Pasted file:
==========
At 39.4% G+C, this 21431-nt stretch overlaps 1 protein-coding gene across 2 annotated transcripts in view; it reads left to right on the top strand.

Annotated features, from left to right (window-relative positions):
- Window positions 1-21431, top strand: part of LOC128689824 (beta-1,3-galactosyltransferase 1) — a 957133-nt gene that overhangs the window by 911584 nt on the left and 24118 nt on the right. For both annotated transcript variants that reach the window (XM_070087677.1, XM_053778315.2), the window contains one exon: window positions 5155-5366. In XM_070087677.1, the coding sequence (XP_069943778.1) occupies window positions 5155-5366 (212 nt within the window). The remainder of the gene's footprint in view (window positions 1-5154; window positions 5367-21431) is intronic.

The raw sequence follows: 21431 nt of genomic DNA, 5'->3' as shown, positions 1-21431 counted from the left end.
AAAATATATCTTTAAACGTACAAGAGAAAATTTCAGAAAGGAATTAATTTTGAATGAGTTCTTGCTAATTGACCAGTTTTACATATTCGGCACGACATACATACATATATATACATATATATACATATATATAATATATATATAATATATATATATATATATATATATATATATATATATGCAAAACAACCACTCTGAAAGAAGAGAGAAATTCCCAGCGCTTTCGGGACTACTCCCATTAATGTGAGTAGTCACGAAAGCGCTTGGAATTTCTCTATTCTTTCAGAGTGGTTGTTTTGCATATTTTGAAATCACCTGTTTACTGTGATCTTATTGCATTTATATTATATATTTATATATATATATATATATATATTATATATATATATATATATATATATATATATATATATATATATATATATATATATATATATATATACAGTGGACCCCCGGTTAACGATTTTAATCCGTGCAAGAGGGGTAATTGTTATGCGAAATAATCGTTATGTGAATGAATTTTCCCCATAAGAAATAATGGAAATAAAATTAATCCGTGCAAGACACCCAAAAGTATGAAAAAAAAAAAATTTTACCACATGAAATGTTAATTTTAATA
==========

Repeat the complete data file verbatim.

At 39.4% G+C, this 21431-nt stretch overlaps 1 protein-coding gene across 2 annotated transcripts in view; it reads left to right on the top strand.

Annotated features, from left to right (window-relative positions):
- Window positions 1-21431, top strand: part of LOC128689824 (beta-1,3-galactosyltransferase 1) — a 957133-nt gene that overhangs the window by 911584 nt on the left and 24118 nt on the right. For both annotated transcript variants that reach the window (XM_070087677.1, XM_053778315.2), the window contains one exon: window positions 5155-5366. In XM_070087677.1, the coding sequence (XP_069943778.1) occupies window positions 5155-5366 (212 nt within the window). The remainder of the gene's footprint in view (window positions 1-5154; window positions 5367-21431) is intronic.

The raw sequence follows: 21431 nt of genomic DNA, 5'->3' as shown, positions 1-21431 counted from the left end.
AAAATATATCTTTAAACGTACAAGAGAAAATTTCAGAAAGGAATTAATTTTGAATGAGTTCTTGCTAATTGACCAGTTTTACATATTCGGCACGACATACATACATATATATACATATATATACATATATATAATATATATATAATATATATATATATATATATATATATATATATATATGCAAAACAACCACTCTGAAAGAAGAGAGAAATTCCCAGCGCTTTCGGGACTACTCCCATTAATGTGAGTAGTCACGAAAGCGCTTGGAATTTCTCTATTCTTTCAGAGTGGTTGTTTTGCATATTTTGAAATCACCTGTTTACTGTGATCTTATTGCATTTATATTATATATTTATATATATATATATATATATATTATATATATATATATATATATATATATATATATATATATATATATATATATATATATATATATATACAGTGGACCCCCGGTTAACGATTTTAATCCGTGCAAGAGGGGTAATTGTTATGCGAAATAATCGTTATGTGAATGAATTTTCCCCATAAGAAATAATGGAAATAAAATTAATCCGTGCAAGACACCCAAAAGTATGAAAAAAAAAAAATTTTACCACATGAAATGTTAATTTTAATA